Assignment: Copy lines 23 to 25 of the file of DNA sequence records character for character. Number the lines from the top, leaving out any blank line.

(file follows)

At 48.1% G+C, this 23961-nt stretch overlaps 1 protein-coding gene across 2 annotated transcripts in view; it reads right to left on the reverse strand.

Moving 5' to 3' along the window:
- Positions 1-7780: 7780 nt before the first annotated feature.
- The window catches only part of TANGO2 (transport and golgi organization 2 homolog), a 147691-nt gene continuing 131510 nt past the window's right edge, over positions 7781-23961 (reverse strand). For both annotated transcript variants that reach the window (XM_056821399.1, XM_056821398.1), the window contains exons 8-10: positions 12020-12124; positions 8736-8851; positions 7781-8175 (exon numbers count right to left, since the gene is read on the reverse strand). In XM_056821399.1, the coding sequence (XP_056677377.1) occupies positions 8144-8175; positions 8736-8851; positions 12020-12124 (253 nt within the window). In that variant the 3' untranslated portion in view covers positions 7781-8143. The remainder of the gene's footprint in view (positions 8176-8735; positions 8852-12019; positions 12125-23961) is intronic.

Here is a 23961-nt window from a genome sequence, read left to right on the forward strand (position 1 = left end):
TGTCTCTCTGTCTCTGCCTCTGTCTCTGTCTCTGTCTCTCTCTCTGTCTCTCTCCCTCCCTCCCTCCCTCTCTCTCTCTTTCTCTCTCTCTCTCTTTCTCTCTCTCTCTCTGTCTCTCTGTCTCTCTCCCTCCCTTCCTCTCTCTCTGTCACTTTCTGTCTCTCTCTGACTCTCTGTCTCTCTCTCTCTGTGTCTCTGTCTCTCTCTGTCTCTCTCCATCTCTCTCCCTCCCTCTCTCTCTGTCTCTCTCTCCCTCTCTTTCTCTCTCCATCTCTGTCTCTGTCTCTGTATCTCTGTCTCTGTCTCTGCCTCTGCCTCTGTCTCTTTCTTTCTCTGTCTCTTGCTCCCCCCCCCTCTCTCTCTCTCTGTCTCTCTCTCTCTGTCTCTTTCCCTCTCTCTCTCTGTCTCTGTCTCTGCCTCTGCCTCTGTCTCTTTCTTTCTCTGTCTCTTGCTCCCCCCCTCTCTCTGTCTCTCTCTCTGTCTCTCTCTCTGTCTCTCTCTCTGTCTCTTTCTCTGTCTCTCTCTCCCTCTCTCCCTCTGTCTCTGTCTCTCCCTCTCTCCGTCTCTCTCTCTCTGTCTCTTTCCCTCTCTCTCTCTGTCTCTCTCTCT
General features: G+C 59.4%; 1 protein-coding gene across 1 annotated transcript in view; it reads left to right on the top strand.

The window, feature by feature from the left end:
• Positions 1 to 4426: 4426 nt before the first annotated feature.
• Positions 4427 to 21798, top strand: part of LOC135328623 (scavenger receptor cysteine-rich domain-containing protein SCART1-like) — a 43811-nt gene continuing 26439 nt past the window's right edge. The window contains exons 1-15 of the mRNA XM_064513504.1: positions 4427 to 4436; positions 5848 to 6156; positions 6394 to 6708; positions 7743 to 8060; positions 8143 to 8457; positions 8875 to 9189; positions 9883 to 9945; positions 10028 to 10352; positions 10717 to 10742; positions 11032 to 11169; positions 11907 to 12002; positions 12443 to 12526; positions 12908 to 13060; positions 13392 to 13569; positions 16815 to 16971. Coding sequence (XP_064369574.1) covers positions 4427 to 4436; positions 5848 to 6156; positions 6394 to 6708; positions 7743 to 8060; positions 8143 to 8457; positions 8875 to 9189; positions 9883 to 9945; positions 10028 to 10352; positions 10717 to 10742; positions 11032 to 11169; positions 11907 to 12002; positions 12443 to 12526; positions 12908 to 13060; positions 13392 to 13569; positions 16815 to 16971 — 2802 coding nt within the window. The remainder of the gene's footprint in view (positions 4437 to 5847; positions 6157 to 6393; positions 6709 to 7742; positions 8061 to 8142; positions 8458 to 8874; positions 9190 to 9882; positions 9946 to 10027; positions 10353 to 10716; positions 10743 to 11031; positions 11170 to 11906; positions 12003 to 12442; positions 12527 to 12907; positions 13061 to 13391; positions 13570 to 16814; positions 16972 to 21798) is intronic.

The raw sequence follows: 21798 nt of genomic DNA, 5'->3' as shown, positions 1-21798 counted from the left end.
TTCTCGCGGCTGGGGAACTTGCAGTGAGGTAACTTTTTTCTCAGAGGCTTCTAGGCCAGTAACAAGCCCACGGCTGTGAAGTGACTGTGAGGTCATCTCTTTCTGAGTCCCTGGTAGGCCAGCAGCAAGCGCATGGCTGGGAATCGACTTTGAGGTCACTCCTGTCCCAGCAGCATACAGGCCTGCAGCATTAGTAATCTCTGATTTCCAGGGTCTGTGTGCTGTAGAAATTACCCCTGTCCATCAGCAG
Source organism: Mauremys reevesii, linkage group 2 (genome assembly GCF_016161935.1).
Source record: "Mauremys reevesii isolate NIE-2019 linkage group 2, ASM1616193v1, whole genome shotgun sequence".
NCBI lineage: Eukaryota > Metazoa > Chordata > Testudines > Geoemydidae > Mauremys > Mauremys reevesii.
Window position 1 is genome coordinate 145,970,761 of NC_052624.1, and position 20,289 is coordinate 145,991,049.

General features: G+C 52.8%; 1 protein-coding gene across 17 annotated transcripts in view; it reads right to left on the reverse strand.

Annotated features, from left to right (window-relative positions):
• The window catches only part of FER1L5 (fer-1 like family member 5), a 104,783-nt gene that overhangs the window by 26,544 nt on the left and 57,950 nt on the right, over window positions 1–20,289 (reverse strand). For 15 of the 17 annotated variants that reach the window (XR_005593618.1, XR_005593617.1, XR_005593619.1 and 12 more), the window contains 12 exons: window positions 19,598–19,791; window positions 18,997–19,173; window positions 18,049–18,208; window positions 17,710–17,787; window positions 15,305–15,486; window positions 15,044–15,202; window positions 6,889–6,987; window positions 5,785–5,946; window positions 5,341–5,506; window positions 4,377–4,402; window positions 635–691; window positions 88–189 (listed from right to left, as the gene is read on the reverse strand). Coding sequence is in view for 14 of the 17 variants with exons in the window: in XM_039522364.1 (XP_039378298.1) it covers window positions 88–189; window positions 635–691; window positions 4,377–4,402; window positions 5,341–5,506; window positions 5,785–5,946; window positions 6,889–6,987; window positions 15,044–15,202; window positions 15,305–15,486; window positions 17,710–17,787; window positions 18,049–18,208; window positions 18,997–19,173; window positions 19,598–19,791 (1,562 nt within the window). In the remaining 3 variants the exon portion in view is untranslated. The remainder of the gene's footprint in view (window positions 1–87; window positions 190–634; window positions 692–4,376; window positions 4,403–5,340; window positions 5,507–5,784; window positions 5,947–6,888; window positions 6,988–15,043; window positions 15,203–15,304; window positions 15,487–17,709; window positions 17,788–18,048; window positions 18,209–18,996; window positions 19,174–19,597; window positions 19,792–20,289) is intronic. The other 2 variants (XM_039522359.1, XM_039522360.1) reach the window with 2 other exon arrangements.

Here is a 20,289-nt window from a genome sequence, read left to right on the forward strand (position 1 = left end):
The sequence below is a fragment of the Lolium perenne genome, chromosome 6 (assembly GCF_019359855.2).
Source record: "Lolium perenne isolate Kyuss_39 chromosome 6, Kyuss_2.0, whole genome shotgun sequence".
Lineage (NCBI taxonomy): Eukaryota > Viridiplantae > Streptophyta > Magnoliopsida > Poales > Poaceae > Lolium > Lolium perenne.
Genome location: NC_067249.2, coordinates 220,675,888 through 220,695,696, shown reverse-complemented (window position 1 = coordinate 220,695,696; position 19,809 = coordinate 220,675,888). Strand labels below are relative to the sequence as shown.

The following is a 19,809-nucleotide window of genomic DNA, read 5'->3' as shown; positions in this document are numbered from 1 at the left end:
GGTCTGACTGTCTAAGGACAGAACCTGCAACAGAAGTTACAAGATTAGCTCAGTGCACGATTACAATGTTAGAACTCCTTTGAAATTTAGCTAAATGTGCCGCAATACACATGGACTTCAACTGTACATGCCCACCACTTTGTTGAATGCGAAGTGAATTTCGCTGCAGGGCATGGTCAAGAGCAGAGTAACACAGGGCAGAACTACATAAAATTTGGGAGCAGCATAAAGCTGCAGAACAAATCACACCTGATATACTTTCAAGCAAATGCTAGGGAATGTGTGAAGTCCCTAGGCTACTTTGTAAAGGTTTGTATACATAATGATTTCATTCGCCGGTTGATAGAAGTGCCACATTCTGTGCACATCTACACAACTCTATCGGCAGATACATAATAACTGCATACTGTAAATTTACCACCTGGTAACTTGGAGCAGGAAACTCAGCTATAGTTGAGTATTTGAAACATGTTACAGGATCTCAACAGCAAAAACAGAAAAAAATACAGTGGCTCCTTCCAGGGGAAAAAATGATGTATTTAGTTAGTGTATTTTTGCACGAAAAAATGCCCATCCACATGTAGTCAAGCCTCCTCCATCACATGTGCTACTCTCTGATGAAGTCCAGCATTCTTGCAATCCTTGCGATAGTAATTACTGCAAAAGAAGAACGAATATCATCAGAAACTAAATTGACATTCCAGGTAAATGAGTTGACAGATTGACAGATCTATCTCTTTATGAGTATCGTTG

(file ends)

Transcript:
Lineage (NCBI taxonomy): Eukaryota > Viridiplantae > Streptophyta > Magnoliopsida > Poales > Poaceae > Lolium > Lolium perenne.
Genome location: NC_067249.2, coordinates 220,675,888 through 220,695,696, shown reverse-complemented (window position 1 = coordinate 220,695,696; position 19,809 = coordinate 220,675,888). Strand labels below are relative to the sequence as shown.

The following is a 19,809-nucleotide window of genomic DNA, read 5'->3' as shown; positions in this document are numbered from 1 at the left end: